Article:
What is 'Yield Variance'

Yield variance is the difference between actual output and standard output of a production or manufacturing process, based on standard inputs of materials and labor. The yield variance is valued at standard cost. Yield variance is generally unfavorable, i.e., actual output is less than the standard or expected output, and only rarely favorable.

The formula for yield variance is straightforward: yield variance = standard unit cost x ( actual yield – standard yield )

BREAKING DOWN 'Yield Variance'

Generally, yield variance uses direct materials, which are raw materials that are made into finished products. These are not materials used in the production process. Direct materials are goods that physically become the finished product at the end of the manufacturing process. In other words, these are the tangible pieces or components of a finished product.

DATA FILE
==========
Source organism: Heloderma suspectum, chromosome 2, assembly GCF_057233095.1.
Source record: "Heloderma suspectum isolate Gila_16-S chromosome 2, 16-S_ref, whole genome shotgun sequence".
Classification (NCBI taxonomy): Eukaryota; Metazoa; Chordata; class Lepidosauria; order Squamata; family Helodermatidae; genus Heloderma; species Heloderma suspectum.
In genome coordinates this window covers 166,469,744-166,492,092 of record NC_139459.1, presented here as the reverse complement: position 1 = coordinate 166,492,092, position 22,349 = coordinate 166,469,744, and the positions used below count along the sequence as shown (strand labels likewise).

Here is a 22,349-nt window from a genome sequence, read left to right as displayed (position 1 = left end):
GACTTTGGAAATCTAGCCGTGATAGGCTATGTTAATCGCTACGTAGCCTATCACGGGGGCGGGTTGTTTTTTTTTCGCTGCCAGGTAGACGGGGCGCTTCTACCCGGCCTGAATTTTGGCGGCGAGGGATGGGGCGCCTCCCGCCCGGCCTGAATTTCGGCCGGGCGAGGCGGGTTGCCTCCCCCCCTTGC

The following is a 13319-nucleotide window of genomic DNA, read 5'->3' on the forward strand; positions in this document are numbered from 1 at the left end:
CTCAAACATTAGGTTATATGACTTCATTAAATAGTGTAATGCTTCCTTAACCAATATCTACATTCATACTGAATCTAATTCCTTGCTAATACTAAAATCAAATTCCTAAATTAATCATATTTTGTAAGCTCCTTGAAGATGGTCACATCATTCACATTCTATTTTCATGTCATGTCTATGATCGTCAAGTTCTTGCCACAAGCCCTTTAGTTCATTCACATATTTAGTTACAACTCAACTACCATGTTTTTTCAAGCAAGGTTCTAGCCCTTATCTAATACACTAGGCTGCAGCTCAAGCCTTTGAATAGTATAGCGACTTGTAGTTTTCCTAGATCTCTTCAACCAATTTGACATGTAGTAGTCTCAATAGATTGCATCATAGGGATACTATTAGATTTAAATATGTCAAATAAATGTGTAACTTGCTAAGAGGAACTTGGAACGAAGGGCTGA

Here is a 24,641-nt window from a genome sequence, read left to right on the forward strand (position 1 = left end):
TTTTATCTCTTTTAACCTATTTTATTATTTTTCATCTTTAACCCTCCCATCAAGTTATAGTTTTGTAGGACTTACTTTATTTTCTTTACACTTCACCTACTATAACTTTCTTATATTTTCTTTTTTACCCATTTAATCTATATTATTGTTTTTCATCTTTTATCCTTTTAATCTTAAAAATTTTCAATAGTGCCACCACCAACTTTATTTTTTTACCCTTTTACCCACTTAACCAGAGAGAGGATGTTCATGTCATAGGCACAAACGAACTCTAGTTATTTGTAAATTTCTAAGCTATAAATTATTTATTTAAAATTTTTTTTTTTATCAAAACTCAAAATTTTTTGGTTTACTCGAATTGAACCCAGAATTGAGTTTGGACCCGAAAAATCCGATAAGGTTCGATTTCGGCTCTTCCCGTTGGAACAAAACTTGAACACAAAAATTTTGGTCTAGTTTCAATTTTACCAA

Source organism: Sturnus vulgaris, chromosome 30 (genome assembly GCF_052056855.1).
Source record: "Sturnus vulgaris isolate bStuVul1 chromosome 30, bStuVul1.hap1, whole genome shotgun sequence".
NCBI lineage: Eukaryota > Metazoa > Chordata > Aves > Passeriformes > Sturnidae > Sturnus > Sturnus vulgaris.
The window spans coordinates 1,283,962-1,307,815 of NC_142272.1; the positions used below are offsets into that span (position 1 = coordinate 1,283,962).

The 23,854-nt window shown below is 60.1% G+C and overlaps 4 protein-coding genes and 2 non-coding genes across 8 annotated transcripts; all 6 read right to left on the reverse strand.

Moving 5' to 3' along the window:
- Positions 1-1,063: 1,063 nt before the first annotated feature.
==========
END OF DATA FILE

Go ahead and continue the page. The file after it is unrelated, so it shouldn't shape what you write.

If a firm overestimates or underestimates how much material it requires take to generate a certain amount, the material's yield variance will be less than or greater than zero. If the standard quantity is equal to the quantity actually used, then the variance will be zero.

If the direct materials yield variance proves that the company is producing less than originally planned for a given level of input, the company can review their operations for ways to become more efficient. Intuitively, producing more products with the same level of inventory while keeping quality constant can help the organization improve profitability.

Example of Yield Variance

For example, if 1,000 units of a product are the standard output based on 1,000 kilograms of materials in an 8-hour production unit, and the actual output is 990 units, there is an unfavorable yield variance of 10 units. If the standard cost is $25 per unit, the unfavorable yield variance would be $250.

Yield variance is a common financial and operational metric within manufacturing industries. To improve or enhance the measure, it's fairly regular for an analyst to adjust inputs for special scenarios. For instance, during a raw material price spike, it may not make sense to use temporary price inputs experiencing short-term jumps in prices, as these results would be distorted from normal levels. Here, like any other analysis, it is part art and science.

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